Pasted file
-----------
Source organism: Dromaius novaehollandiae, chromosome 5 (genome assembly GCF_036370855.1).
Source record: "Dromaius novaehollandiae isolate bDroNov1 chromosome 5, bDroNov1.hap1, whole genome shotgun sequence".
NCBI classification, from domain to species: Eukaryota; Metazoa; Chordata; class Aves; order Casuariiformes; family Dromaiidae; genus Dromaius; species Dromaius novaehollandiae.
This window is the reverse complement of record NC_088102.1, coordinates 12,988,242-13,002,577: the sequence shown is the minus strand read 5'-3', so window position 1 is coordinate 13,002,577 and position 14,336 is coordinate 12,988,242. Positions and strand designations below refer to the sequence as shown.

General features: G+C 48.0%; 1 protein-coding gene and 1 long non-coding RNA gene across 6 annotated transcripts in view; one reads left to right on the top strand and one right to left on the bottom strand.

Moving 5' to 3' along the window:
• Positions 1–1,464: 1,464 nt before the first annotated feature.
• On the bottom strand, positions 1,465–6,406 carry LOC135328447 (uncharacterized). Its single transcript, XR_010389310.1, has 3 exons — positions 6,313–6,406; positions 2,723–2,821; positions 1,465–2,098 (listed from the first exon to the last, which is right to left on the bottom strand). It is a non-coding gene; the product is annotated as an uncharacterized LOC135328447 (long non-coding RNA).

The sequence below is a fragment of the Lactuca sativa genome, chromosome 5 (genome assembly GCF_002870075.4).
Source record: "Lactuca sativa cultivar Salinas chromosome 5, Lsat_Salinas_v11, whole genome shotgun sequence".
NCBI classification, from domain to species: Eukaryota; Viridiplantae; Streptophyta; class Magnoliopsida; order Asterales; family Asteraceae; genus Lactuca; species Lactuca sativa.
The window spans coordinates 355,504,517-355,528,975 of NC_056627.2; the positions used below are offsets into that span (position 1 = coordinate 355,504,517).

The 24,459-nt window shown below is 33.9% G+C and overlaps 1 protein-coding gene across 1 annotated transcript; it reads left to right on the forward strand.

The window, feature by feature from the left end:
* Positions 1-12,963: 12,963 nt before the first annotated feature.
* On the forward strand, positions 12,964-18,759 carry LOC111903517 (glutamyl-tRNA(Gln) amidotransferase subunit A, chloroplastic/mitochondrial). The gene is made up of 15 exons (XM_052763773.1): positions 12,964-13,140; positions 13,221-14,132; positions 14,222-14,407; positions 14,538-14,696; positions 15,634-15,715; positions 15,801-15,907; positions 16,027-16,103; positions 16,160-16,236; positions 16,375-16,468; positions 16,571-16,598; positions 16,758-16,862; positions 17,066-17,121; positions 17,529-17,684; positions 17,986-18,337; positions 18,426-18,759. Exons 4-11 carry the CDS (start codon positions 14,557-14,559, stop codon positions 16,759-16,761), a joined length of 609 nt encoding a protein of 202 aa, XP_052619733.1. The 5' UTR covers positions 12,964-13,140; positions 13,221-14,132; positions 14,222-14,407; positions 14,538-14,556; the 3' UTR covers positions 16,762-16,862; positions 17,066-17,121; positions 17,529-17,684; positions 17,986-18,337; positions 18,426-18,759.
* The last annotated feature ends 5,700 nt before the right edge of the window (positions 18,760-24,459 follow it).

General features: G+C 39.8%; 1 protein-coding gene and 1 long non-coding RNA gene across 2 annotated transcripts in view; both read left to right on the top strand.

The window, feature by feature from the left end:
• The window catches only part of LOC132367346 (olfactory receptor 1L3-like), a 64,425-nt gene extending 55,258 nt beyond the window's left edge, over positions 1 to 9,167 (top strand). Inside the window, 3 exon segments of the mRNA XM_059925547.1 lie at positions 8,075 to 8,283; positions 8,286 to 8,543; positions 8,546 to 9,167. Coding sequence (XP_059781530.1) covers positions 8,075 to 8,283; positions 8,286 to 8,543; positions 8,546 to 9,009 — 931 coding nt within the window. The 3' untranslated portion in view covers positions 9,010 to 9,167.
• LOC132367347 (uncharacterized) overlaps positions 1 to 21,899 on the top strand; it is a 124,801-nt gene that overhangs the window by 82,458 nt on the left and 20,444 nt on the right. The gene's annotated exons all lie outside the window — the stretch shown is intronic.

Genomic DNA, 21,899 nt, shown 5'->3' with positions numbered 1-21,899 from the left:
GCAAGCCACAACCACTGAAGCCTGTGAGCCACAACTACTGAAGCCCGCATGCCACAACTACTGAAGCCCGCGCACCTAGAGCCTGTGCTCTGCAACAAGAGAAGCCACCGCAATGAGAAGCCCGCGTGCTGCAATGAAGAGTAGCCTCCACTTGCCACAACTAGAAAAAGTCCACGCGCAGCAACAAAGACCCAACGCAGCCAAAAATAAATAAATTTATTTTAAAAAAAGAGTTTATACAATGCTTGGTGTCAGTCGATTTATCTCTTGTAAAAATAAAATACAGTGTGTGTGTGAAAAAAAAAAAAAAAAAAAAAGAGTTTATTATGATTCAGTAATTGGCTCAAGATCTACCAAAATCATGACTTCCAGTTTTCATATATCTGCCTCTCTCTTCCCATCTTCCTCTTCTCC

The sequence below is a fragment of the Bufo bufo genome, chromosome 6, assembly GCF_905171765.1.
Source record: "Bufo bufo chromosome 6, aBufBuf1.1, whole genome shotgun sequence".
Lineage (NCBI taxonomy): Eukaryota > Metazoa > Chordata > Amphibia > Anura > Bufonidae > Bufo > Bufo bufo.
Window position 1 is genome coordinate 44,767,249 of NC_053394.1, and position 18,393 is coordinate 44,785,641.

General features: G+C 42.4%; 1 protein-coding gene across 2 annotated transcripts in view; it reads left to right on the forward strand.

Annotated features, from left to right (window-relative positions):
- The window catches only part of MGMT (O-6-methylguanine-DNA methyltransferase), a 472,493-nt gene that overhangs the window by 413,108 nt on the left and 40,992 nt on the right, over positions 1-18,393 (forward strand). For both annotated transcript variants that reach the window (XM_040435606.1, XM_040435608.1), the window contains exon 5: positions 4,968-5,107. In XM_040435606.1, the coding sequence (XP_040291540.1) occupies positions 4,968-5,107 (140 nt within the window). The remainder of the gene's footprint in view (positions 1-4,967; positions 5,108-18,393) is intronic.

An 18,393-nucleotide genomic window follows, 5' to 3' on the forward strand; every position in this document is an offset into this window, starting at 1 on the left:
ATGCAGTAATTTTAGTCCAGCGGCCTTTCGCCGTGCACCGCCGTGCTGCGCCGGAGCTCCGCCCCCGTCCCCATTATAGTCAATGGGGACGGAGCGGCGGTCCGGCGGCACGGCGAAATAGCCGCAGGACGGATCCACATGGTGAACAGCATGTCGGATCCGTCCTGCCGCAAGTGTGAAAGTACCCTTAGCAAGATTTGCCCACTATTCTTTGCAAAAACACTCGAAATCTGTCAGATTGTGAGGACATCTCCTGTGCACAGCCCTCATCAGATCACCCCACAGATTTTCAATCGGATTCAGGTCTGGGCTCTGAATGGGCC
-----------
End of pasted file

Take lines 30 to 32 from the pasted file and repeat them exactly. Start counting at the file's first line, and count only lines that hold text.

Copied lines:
- The window catches only part of MGMT (O-6-methylguanine-DNA methyltransferase), a 472,493-nt gene that overhangs the window by 413,108 nt on the left and 40,992 nt on the right, over positions 1-18,393 (forward strand). For both annotated transcript variants that reach the window (XM_040435606.1, XM_040435608.1), the window contains exon 5: positions 4,968-5,107. In XM_040435606.1, the coding sequence (XP_040291540.1) occupies positions 4,968-5,107 (140 nt within the window). The remainder of the gene's footprint in view (positions 1-4,967; positions 5,108-18,393) is intronic.

An 18,393-nucleotide genomic window follows, 5' to 3' on the forward strand; every position in this document is an offset into this window, starting at 1 on the left:
ATGCAGTAATTTTAGTCCAGCGGCCTTTCGCCGTGCACCGCCGTGCTGCGCCGGAGCTCCGCCCCCGTCCCCATTATAGTCAATGGGGACGGAGCGGCGGTCCGGCGGCACGGCGAAATAGCCGCAGGACGGATCCACATGGTGAACAGCATGTCGGATCCGTCCTGCCGCAAGTGTGAAAGTACCCTTAGCAAGATTTGCCCACTATTCTTTGCAAAAACACTCGAAATCTGTCAGATTGTGAGGACATCTCCTGTGCACAGCCCTCATCAGATCACCCCACAGATTTTCAATCGGATTCAGGTCTGGGCTCTGAATGGGCC